A higher chance of poorer physical health means people with severe mental illness are likely to have shorter life expectancy. Were the signs of poor physical health to be identified earlier and addressed through follow-up support that understands the relationship between mental and physical health, it is likely that people would have a greater life expectancy.
Closing the mortality gap
When the government announced their Major Conditions Plan to help prevent, diagnose, treat and manage six major conditions - cancer, cardiovascular diseases including stroke and diabetes, chronic respiratory diseases, dementia, mental ill health, and musculoskeletal disorders – we responded with recommendations.
Almost 27,000 adults with severe mental illness die prematurely each year from preventable physical illnesses, while 46% of people with a mental health condition also have a long-term physical health diagnosis.
As a part of Equally Well UK, we outlined why the government must commit to improving the physical health of people with severe mental illness to stop more unnecessary deaths.
Physical activity and mental health
We work to promote how looking after our physical health benefits our mental health. For example, being physically active, having a balanced diet, and spending time outside can boost well-being, self-esteem, improve sleep and improve concentration.Visit our advice and information pages Visit our advice and information pages
Getting active and improving health and wellbeing
Living with a mental illness can be hard enough, being told to get active is not as easy as it sounds. We were funded by Sport England to co-produce a physical health toolkit with people living with mental illness. The toolkit uses real life experiences to promote getting active to improve health and wellbeing.Explore the physical health toolkit Explore the physical health toolkit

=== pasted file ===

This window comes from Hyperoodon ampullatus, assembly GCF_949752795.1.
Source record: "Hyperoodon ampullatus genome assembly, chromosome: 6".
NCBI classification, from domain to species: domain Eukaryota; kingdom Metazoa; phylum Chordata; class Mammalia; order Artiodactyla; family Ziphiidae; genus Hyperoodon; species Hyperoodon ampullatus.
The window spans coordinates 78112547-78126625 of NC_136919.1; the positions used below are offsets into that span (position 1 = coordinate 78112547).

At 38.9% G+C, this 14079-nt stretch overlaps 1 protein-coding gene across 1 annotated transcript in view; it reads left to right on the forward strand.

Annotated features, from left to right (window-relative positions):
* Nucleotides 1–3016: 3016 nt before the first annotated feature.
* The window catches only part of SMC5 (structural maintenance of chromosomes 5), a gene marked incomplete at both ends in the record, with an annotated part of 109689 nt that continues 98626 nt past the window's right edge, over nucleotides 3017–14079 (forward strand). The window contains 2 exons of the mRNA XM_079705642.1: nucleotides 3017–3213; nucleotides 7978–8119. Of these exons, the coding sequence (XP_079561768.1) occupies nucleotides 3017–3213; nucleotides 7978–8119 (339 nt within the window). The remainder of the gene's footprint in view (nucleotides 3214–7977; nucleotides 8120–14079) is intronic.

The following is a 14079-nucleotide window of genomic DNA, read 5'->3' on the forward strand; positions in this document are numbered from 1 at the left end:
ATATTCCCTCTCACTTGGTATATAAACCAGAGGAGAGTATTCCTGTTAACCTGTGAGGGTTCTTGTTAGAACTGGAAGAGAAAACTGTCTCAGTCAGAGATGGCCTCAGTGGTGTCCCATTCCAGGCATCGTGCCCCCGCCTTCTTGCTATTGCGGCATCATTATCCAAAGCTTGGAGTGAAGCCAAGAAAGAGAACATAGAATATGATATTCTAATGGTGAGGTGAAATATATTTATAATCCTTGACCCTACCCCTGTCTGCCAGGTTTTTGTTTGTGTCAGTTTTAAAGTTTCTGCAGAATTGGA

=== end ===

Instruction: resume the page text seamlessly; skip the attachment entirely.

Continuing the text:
Physical activity in support groups
Sport England also funded us to address some of the barriers to people living with severe mental illness taking part in physical activity. We did this by embedding activities into local peer support groups and services, aiming to support currently inactive people to take on at least 30 minutes a week of physical activity, however suited them.Read the report Read the report
Physical health check tool
This tool can support you to work in partnership with your healthcare professionals (and carers if appropriate) to make sure that you get these checks done every year, and that you have appropriate follow-up support.
More than a number
Weight gain and obesity disproportionately affects people living with mental illness. Remaining motivated during the ups-and-downs of mental illness, the complicated relationship between eating and emotions, and a lack of long-term support are just a few challenges people experience.
Alongside the VCSE Health and Wellbeing Alliance, we explored these challenges using the experiences of people in services and evidence from practitioners and commissioners.
Mental health and smoking
A time to quit
There are widespread myths that it is not possible nor safe for people living with a mental illness to quit smoking. Our research with the VCSE Health and Wellbeing Alliance challenges those outdated views.Read our Time to Quit report Read our Time to Quit report
Tobacco Control Plan
The Tobacco Control Plan was first published by the government in 2017 with a mission to create a smoke-free generation in England. As a member of the Mental Health and Smoking Partnership, we submitted recommendations for the plan’s 2022 update.